This is TRUE about midterm congressional elections
a) Voter turnout increases sharply
b) The party controlling the White House will usually gain seats in Congress
c) Voter turnout falls sharply
d) The party controlling the White House will be unaffected unless the president campaigns for congressional candidates
e) Incumbents are more likely to lose
d) The party controlling the White House will be unaffected unless the president campaigns for congressional candidates

Reapportionment is
a) the allocation of seats in the House to each state after each census
b) the redrawing of district boundaries within each state
c) a court order to hold new elections because of voting irregularities
d) altering a legislative formula that apportions spending among the states
e) a budget procedure used in the House
a) the allocation of seats in the House to each state after each census

Redistricting is
a) the allocation of seats in the House to each state after each census
b) the redrawing of district boundaries within each state
c) a court order to hold new elections because of voting irregularities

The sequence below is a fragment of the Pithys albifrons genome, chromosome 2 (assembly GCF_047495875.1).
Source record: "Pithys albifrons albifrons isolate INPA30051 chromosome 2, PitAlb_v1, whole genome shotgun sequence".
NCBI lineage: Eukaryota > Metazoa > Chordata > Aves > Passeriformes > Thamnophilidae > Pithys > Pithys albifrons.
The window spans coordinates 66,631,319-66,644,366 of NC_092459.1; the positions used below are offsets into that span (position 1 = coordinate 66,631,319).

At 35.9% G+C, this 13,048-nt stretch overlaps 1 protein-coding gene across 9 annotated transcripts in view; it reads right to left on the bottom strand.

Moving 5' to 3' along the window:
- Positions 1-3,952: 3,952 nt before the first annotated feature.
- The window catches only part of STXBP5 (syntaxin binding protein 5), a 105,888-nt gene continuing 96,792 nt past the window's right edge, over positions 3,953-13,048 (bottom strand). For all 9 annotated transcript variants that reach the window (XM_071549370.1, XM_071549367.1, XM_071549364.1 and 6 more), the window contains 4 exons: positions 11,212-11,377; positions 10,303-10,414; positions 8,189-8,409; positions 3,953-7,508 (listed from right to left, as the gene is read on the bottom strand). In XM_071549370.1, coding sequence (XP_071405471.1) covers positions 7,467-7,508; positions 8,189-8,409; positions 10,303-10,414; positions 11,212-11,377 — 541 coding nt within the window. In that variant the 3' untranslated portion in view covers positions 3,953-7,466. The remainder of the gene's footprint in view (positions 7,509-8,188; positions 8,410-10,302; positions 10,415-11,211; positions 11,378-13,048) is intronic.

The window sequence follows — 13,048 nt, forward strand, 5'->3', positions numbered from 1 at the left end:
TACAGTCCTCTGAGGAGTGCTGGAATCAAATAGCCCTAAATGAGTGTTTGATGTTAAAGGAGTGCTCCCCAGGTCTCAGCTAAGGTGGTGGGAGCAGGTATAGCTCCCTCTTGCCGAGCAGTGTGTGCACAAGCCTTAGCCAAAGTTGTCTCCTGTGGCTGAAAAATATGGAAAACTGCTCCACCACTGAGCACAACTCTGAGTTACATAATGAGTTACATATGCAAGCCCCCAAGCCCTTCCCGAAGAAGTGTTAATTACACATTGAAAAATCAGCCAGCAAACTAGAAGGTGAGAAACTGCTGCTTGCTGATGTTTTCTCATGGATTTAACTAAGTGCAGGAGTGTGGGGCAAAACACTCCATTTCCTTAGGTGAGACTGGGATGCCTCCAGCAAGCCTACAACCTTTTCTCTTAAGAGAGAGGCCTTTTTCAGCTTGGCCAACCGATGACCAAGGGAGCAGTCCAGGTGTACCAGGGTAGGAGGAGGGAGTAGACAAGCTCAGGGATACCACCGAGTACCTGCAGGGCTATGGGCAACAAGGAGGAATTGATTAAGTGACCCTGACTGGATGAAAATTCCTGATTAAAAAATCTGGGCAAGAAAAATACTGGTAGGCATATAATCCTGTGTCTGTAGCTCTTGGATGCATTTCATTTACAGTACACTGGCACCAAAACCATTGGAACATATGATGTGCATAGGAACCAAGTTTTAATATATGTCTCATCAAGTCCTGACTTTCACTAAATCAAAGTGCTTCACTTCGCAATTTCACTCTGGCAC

d) altering a legislative formula that apportions spending among the states
e) an illegal method used by parties to gain political advantage
b) the redrawing of district boundaries within each state

In a landmark vote in 1962, the U.S. Supreme Court made the redistricting of state legislative seats
a) an illegal act
b) a justiciable question
c) something that could not be reviewed in court
d) legal only in the southern states
e) something that must be personally undertaken by the president
b) a justiciable question

Gerrymandering is
a) legislation passed in southern states to limit African American participation in elections
b) the drawing of legislative district boundary lines to give the dominant party an advantage